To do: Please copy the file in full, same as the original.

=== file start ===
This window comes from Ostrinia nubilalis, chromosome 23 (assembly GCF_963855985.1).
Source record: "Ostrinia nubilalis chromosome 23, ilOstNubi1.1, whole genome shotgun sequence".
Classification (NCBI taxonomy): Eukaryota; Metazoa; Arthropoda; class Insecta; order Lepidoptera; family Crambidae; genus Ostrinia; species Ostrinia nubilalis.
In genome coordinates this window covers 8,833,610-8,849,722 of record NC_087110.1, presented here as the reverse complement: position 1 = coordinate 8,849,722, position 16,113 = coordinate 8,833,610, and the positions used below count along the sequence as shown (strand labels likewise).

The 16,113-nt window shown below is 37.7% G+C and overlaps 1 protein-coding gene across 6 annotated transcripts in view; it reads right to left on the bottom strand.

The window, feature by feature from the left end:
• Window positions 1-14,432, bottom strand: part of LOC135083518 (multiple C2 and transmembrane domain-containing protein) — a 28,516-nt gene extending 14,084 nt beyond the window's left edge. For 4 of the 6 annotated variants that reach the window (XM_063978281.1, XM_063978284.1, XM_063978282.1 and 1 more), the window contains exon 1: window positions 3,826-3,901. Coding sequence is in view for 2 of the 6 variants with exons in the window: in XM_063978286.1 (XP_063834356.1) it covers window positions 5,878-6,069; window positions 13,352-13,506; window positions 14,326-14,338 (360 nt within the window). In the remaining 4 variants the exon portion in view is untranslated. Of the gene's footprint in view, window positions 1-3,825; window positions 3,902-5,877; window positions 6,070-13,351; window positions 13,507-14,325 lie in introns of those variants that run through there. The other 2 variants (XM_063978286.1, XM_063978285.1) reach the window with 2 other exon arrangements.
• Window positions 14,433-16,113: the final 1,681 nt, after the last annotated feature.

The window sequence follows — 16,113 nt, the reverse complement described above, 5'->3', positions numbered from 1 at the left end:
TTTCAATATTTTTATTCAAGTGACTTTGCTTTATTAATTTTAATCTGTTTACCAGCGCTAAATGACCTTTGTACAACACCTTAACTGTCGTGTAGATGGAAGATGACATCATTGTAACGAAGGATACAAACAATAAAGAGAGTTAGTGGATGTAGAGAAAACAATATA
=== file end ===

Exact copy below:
This window comes from Ostrinia nubilalis, chromosome 23 (assembly GCF_963855985.1).
Source record: "Ostrinia nubilalis chromosome 23, ilOstNubi1.1, whole genome shotgun sequence".
Classification (NCBI taxonomy): Eukaryota; Metazoa; Arthropoda; class Insecta; order Lepidoptera; family Crambidae; genus Ostrinia; species Ostrinia nubilalis.
In genome coordinates this window covers 8,833,610-8,849,722 of record NC_087110.1, presented here as the reverse complement: position 1 = coordinate 8,849,722, position 16,113 = coordinate 8,833,610, and the positions used below count along the sequence as shown (strand labels likewise).

The 16,113-nt window shown below is 37.7% G+C and overlaps 1 protein-coding gene across 6 annotated transcripts in view; it reads right to left on the bottom strand.

The window, feature by feature from the left end:
• Window positions 1-14,432, bottom strand: part of LOC135083518 (multiple C2 and transmembrane domain-containing protein) — a 28,516-nt gene extending 14,084 nt beyond the window's left edge. For 4 of the 6 annotated variants that reach the window (XM_063978281.1, XM_063978284.1, XM_063978282.1 and 1 more), the window contains exon 1: window positions 3,826-3,901. Coding sequence is in view for 2 of the 6 variants with exons in the window: in XM_063978286.1 (XP_063834356.1) it covers window positions 5,878-6,069; window positions 13,352-13,506; window positions 14,326-14,338 (360 nt within the window). In the remaining 4 variants the exon portion in view is untranslated. Of the gene's footprint in view, window positions 1-3,825; window positions 3,902-5,877; window positions 6,070-13,351; window positions 13,507-14,325 lie in introns of those variants that run through there. The other 2 variants (XM_063978286.1, XM_063978285.1) reach the window with 2 other exon arrangements.
• Window positions 14,433-16,113: the final 1,681 nt, after the last annotated feature.

The window sequence follows — 16,113 nt, the reverse complement described above, 5'->3', positions numbered from 1 at the left end:
TTTCAATATTTTTATTCAAGTGACTTTGCTTTATTAATTTTAATCTGTTTACCAGCGCTAAATGACCTTTGTACAACACCTTAACTGTCGTGTAGATGGAAGATGACATCATTGTAACGAAGGATACAAACAATAAAGAGAGTTAGTGGATGTAGAGAAAACAATATA